Jeremy Goldstein Talks Employee Benefits

When it comes to giving employee benefits, companies have many options. For the longest time, corporations relied on stock options as the number one benefit. Lately, more and more corporations are deciding to opt for other types of benefits. They all have their own reasons but three problems seem to be most recurring.

First, the risk of stock options is becoming more apparent. Stock value drops significantly a lot more than they used to. If the value drops too low, employees don’t have another option. Essentially, it makes their options worthless or puts them at risk of option overhang.

Second, people don’t trust stock compensation anymore. The fact that their money could be gone in the blink of an eye is incredibly terrifying to most people. Today, people prefer to have cash they can keep track of themselves. They’re no longer interested in the casino token style of stock options. Learn more: http://www.chambersandpartners.com/USA/person/485609/jeremy-goldstein

Third, accountants are tired of being flooded with burdens. What it really comes down to is a lot of paperwork and man-hours sitting a desk. It just seems easier to eliminate stock options and use that money to pay everyone higher salaries or offer different benefits.

While simply paying higher salaries is tempting, stock options have a greater benefit for everyone. When people have a personal interest in the company’s success, they work harder. Stock options make employees part of the company as more than just an employee. When their futures depend on company success, they’re more inspired to satisfy customers more than usual.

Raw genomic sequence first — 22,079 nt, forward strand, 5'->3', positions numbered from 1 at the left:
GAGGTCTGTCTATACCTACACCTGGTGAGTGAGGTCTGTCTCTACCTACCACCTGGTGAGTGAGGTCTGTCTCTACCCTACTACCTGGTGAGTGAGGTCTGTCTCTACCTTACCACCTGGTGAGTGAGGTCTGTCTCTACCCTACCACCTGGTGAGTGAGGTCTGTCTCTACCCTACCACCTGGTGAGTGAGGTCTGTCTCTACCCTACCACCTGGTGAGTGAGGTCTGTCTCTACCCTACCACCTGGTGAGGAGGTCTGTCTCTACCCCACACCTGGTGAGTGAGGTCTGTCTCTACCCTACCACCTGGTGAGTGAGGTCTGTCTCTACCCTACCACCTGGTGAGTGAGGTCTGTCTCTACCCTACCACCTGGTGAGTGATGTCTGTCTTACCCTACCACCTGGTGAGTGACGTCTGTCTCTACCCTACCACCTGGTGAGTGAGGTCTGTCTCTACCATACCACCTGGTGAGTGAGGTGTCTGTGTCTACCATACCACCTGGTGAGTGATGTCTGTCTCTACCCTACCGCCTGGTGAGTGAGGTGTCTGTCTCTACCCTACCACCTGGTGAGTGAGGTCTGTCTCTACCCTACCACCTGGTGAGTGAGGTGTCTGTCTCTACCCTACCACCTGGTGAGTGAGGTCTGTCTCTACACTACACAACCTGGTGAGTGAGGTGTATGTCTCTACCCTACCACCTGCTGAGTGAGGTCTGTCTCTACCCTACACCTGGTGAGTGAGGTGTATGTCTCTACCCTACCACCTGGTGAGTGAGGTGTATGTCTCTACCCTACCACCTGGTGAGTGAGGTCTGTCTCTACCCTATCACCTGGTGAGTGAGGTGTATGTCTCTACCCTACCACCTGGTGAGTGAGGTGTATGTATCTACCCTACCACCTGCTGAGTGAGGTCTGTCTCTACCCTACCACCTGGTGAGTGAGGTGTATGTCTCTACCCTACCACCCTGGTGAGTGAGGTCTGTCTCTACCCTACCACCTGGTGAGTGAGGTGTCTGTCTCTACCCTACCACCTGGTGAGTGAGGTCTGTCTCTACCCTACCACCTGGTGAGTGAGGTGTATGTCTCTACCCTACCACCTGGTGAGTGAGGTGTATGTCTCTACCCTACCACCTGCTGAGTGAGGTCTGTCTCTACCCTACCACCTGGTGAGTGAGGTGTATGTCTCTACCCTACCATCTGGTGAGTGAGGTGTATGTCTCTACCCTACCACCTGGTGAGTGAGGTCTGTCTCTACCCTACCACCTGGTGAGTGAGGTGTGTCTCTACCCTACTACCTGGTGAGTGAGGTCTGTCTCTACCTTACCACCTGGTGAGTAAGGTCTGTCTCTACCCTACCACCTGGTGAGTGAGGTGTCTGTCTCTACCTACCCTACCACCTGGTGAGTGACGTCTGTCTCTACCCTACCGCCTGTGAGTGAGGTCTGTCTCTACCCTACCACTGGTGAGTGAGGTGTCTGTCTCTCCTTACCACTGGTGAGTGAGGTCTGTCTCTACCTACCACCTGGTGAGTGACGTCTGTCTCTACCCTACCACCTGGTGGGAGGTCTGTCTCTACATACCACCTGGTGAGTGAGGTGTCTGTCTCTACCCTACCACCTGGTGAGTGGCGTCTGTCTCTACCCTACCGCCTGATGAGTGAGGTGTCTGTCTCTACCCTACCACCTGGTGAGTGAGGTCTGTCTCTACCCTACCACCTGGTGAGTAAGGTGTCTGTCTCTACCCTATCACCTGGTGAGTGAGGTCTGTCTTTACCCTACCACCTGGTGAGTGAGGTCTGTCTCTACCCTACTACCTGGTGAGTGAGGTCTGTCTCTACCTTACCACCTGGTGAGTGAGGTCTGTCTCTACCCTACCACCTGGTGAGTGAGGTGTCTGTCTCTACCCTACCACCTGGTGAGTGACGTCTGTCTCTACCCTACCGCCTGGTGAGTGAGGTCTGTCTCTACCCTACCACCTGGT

Also, offering equity benefits is getting harder thanks to the IRS. The IRS made some more rules recently, and it’s not easy to give employees equities. In the end, equities might have higher tax-related burdens than standard stock options.

It seems like there are two sides to this story. One is fighting to completely eliminate stock options as a benefit and the other is trying to bring them back. The side fighting to keep stock options relevant is led by Jeremy Goldstein, the top executive compensation and corporate governance lawyer in New York.

He’s one of the top lawyers in the nation for a reason. Jeremy Goldstein has 15 years of experience just dealing with business law. He’s also worked with some major corporations, such as Verizon, AT&T, and Bank One. If he’s not working, Jeremy Goldstein is donating his time to local nonprofits throughout the city.

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